I’ll never forget the night of a football game during my sophomore year of high school. It was completely dark by the time the game ended, and along with the other kids I left the field and wandered across the school’s dirt parking lot. Suddenly flames erupted at the far end, and we all rushed through the night toward them. We soon saw that the fire was a huge burning wooden “A,” and a group of boys were staggering drunkenly around it, whooping and yelling. They wore white hoods. Everyone stood slack-jawed and speechless at the periphery of the firelight.
The town was also steeped in religion. Not the mainline Catholic or Presbyterian variety where you go to Mass or hear a sermon, file quietly out, and go about your business, but the hollering, ecstatic Elmer Gantry kind, where the glory of the Lord and eternal damnation and righteous salvation are the topics of everyday conversation. My family was utterly secular, and I was irritated—and at times, oppressed—by all the God talk.
My parents moved after I graduated from high school, and I simultaneously left for my own digs in San Luis Obispo. I felt like I was shedding lead weights with every mile that I put between my hometown and me. I never intended to go back. With all the baggage of my adolescence, I wasn’t particularly anxious to renew my acquaintanceship with Atascadero.
And yet, there I was last fall with my pen and notebook.
Downtown—such as it was—seemed frozen in a time warp. There were some obvious differences: Nobody rode horses down El Camino Real, and an old, sprawling arcaded hotel complex had been torn down. But most of the buildings seemed untouched by the decades. The Sunken Gardens, an attractive expanse of greenery framing the striking Moorish-style Masonic Temple (now the city hall), were still there. Statues of nude nymphs and fauns still graced the greensward.
Overall, the town looked pretty much the same. There was just more of it. Atascadero had metastasized since my youth, sprawling south along El Camino Real and west on Highway 41, the road that leads to Morro Bay. The population had sextupled, and now stands at more than 30,000.
My first meeting was with Gary Pharis, whom I recalled as an amiable kid with a lazy grin. We connected on the evening of my arrival at Sculpterra Winery, just outside Atascadero in neighboring burg, Paso Robles. Growing up, Paso Robles was Atascadero’s poorer cousin, a literal cow town, diminutive, dusty, and poor. But in the intervening years it has become the center of the Central Coast’s wine industry and now rivals the Napa Valley in both the scope of its vineyards and quality of its wines. Its downtown is full of trendy restaurants and boutiques; BMWs and Mercedes sedans outnumber the pick-ups. Ironically, business leaders in Atascadero recently considered promoting it as the Gateway to the Wine Country—that is, Paso Robles.
Gary and his wife belonged to Sculpterra’s wine club, and I met them there for a special tasting. We sat listening to a live band, sipping an excellent red, and chatting. I almost forgot that he had posted Birther conspiracies, disparaging memes about Michelle Obama’s appearance, fierce defenses of AR-15s following mass shootings––and that I had responded with abusive ripostes.
Finally, our talk turned to politics. Remembering Gary’s claim that he had voted for Obama in 2008 and 2012, I wondered how his politics could have shifted so dramatically in four years.
“Obama was disappointing me,” he said, “and when the Democrats ran Hillary, that really chapped my hide. The corruption. Bengazi. And then Trump came along, and at first I didn’t like him, his personality. But I knew I wouldn’t vote Democratic again. And he started talking about more funding for the military and The Wall, and I thought, ‘Right on.’ A nation needs secure borders.”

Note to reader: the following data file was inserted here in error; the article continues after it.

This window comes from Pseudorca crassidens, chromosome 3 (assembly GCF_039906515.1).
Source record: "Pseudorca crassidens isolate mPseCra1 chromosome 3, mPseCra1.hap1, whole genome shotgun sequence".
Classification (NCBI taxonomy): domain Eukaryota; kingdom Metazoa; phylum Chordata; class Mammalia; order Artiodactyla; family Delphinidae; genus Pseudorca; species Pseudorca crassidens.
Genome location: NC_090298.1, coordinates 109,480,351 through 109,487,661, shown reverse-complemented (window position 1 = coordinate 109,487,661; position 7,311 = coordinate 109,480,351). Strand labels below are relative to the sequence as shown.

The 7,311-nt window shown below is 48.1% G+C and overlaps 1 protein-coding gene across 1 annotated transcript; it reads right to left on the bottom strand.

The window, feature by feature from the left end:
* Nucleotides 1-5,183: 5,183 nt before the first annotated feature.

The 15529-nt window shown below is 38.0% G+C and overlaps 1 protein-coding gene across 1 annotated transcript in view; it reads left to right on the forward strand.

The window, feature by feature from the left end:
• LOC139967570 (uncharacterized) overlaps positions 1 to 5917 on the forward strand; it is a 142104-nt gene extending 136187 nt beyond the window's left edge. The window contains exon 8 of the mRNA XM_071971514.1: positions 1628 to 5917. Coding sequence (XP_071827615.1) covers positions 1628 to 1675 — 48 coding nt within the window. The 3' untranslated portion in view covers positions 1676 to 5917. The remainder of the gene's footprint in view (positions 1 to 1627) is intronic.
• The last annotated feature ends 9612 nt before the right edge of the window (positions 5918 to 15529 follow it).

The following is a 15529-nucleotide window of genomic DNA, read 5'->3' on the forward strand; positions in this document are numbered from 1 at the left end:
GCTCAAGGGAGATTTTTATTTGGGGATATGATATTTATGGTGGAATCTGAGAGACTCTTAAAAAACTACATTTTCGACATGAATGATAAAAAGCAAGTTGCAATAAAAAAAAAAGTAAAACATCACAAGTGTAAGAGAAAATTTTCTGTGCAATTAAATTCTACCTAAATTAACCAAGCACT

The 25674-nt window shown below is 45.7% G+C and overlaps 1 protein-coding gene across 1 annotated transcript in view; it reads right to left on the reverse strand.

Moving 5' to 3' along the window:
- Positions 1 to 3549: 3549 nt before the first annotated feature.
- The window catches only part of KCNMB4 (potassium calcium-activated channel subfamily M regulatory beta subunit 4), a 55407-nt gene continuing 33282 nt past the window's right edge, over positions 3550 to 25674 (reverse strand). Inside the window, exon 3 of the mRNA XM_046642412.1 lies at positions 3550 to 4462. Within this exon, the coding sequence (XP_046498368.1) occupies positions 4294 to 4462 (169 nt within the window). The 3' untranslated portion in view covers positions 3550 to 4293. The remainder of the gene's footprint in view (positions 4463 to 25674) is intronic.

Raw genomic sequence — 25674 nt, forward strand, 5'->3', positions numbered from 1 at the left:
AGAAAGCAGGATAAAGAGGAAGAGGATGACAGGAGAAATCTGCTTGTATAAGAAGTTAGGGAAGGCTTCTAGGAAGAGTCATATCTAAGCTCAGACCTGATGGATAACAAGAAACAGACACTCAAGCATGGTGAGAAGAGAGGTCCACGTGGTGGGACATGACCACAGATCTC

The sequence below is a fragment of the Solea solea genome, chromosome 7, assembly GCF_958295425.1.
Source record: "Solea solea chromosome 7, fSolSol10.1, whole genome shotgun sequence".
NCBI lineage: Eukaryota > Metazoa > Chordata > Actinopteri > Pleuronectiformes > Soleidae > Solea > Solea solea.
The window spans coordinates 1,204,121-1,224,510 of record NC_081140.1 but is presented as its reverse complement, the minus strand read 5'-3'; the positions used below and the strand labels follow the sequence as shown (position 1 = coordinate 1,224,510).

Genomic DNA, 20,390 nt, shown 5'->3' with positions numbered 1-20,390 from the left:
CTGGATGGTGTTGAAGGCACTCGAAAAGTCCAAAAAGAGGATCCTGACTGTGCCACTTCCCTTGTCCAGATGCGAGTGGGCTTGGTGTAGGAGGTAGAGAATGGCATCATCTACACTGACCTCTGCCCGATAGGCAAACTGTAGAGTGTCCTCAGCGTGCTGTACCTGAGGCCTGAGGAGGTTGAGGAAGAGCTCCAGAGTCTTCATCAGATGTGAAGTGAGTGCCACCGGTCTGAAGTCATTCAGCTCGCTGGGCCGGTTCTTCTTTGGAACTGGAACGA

I asked about Trump’s corruption, from violations of the emoluments clause to his entanglement with the Russians. (We met before Trump’s impeachment over his phone calls with Ukrainian President Volodymyr Zelensky.) Gary shook his head.
“True, Trump wouldn’t make it as a deacon,” he said. “He may not have great moral character. But I agree with a lot of the things he stands for, and he keeps his promises. And looking at 2020, we’re at a pivotal time. The Democrats are portraying themselves as ‘social democrats’—as communists, really. I don’t support that at all.”
An evangelical Christian who adamantly opposed abortion, Gary was also heartened—as I was disheartened—by Trump’s Supreme Court appointees. And concerns that the President truckles to despots like Kim Jong Un and Putin?
“Kabuki theater,” he said.
Still, we agreed on one point. An overriding fear of Trump’s opponents—including Nancy Pelosi—is that he won’t step down even if he loses the 2020 election, something that could go beyond constitutional crisis to civil conflict. Would Gary support such a decision by the President?
“No,” he said. “He has to submit to the rule of law.”
In the end, our conversation was nothing like our Facebook discourse. Our exchanges were cordial; I enjoyed our time together, and it seemed to me that Gary felt the same way.
“Where there’s wine, there can be talk and friendship,” he said.
The next day I visited Carol Seitz—or Carol Sanford, as I knew her in high school. A gracious and soignée blonde, she greeted me in her home in Templeton, a small community seven miles north of Atascadero. Carol is a Trump supporter, though not a particularly ardent one.
“I thought he was arrogant and pompous when he first ran,” she said, “and I had some heated sit-downs with Ron [her husband]. But as the campaign developed, a lot of his positions made sense to me, and I could overlook his behavior. Everyone knows he’s not a politician, and he’s not my moral compass.”